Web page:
"'Citizen: An American Lyric' meditates on the trauma of racism," by Charles McNulty, Los Angeles Times, August 5, 2015
"Claudia Rankine’s editor on the genius of ‘Citizen,’" by Ron Charles, The Washington Post, January 21, 2015
"Claudia Rankine: ‘Blackness in the white imagination has nothing to do with black people,'" by Kate Kellaway, The Guardian, December 27, 2015
"Claudia Rankine in Conversation," September 15, 2009
Incredible Bridges:“from Citizen, VI [On the train the woman standing]” by Claudia Rankine with video of the poet reading
About the Poet
Born in Jamaica in 1963, Claudia Rankine is the author of Citizen: An American Lyric (Graywolf Press, 2014), which received the 2014 National Book Critics Circle Award in Poetry and Don’t Let Me Be Lonely: An American Lyric (Graywolf Press, 2004); and PLOT (Grove Press, 2001).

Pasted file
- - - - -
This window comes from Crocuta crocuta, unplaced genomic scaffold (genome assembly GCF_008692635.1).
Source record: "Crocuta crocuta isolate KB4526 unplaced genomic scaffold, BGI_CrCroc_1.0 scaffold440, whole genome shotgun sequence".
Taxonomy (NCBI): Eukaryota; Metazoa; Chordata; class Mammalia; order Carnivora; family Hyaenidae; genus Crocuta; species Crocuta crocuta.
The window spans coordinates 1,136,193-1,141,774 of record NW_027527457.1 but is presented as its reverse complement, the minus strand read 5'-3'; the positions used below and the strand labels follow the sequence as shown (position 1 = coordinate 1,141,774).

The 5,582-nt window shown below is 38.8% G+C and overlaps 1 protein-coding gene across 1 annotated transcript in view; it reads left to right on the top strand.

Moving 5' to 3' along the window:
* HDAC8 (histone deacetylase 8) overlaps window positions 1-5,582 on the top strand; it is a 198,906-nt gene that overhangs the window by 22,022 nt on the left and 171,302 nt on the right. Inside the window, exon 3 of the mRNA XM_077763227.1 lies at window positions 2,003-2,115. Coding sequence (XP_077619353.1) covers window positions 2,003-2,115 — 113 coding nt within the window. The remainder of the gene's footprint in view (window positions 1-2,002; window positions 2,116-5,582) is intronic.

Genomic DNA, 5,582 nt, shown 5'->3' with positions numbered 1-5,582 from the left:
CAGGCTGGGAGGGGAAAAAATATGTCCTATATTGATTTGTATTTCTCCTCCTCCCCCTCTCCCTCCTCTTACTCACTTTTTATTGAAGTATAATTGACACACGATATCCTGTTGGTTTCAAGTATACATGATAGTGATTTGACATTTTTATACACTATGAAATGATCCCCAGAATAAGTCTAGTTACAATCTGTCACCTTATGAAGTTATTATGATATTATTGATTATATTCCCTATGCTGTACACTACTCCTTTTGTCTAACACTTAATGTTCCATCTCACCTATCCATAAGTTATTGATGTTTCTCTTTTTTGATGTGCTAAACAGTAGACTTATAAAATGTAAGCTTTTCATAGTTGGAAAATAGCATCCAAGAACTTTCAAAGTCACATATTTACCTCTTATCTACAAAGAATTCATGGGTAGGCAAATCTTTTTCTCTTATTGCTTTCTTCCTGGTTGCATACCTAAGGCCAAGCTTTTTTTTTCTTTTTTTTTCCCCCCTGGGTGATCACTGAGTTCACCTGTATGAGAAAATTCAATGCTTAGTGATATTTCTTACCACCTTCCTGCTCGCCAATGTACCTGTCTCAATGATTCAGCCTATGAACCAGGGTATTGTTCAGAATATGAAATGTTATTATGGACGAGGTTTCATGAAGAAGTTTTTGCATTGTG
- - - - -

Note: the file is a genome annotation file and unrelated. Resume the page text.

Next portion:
How We Became Human by Joy Harjo
- In both her early and later poems Harjo is deeply influenced by place, whether it’s New Mexico, Arizona, Oklahoma, etc. How does place function in these poems and what is the relationship between the speaker, the “I,” and the places she inhabits, comes from, and moves through?
- In “Deer Dancer” Harjo writes, “My brother-in-law hung out with white people, went to law school with a perfect record, quit. Says you can keep your laws, your words.” What does Harjo accomplish in presenting this kind of racial reality in a poem that also turns toward the existential several lines later: “That’s what I’d like to know, what are we all doing in a place like this?” Why might she do this? How does race intersect with gender in this poem and other Harjo poems? What are other examples of how Harjo tackles race?
- Harjo’s poems are rooted in the real world yet also point toward the metaphysical and the sublime. One example of this is in the poem “The Book of Myths.” In this book, how does Harjo negotiate her investment in a time bound place and the physical with concerns about the body, the afterlife, and the surreal?